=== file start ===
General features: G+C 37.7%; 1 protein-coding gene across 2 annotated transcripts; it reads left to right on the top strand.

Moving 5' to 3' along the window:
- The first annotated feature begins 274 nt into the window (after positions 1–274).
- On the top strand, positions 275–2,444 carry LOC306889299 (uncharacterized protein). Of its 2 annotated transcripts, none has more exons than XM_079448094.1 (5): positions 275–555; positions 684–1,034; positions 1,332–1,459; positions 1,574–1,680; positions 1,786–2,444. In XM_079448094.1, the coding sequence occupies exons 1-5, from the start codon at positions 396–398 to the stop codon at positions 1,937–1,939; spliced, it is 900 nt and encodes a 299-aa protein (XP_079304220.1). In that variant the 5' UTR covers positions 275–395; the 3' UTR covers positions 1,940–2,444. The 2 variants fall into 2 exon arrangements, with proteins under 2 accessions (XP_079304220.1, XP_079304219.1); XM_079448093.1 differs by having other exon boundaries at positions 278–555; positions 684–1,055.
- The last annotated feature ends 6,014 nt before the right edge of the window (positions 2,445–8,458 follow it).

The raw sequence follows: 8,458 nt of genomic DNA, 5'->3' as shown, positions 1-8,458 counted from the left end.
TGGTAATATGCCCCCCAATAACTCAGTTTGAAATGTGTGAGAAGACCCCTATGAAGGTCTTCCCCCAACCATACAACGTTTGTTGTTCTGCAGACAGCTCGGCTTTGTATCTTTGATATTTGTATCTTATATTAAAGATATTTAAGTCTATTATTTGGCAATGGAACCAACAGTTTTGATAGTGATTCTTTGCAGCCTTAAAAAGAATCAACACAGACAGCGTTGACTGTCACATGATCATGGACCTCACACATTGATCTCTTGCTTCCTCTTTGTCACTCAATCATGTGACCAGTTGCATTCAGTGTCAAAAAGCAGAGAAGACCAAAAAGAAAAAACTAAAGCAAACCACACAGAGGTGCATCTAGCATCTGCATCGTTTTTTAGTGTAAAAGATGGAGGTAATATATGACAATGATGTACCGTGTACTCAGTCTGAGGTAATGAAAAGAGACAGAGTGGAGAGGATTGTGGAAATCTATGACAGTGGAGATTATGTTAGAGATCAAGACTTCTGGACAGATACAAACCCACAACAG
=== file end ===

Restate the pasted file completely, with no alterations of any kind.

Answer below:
General features: G+C 37.7%; 1 protein-coding gene across 2 annotated transcripts; it reads left to right on the top strand.

Moving 5' to 3' along the window:
- The first annotated feature begins 274 nt into the window (after positions 1–274).
- On the top strand, positions 275–2,444 carry LOC306889299 (uncharacterized protein). Of its 2 annotated transcripts, none has more exons than XM_079448094.1 (5): positions 275–555; positions 684–1,034; positions 1,332–1,459; positions 1,574–1,680; positions 1,786–2,444. In XM_079448094.1, the coding sequence occupies exons 1-5, from the start codon at positions 396–398 to the stop codon at positions 1,937–1,939; spliced, it is 900 nt and encodes a 299-aa protein (XP_079304220.1). In that variant the 5' UTR covers positions 275–395; the 3' UTR covers positions 1,940–2,444. The 2 variants fall into 2 exon arrangements, with proteins under 2 accessions (XP_079304220.1, XP_079304219.1); XM_079448093.1 differs by having other exon boundaries at positions 278–555; positions 684–1,055.
- The last annotated feature ends 6,014 nt before the right edge of the window (positions 2,445–8,458 follow it).

The raw sequence follows: 8,458 nt of genomic DNA, 5'->3' as shown, positions 1-8,458 counted from the left end.
TGGTAATATGCCCCCCAATAACTCAGTTTGAAATGTGTGAGAAGACCCCTATGAAGGTCTTCCCCCAACCATACAACGTTTGTTGTTCTGCAGACAGCTCGGCTTTGTATCTTTGATATTTGTATCTTATATTAAAGATATTTAAGTCTATTATTTGGCAATGGAACCAACAGTTTTGATAGTGATTCTTTGCAGCCTTAAAAAGAATCAACACAGACAGCGTTGACTGTCACATGATCATGGACCTCACACATTGATCTCTTGCTTCCTCTTTGTCACTCAATCATGTGACCAGTTGCATTCAGTGTCAAAAAGCAGAGAAGACCAAAAAGAAAAAACTAAAGCAAACCACACAGAGGTGCATCTAGCATCTGCATCGTTTTTTAGTGTAAAAGATGGAGGTAATATATGACAATGATGTACCGTGTACTCAGTCTGAGGTAATGAAAAGAGACAGAGTGGAGAGGATTGTGGAAATCTATGACAGTGGAGATTATGTTAGAGATCAAGACTTCTGGACAGATACAAACCCACAACAG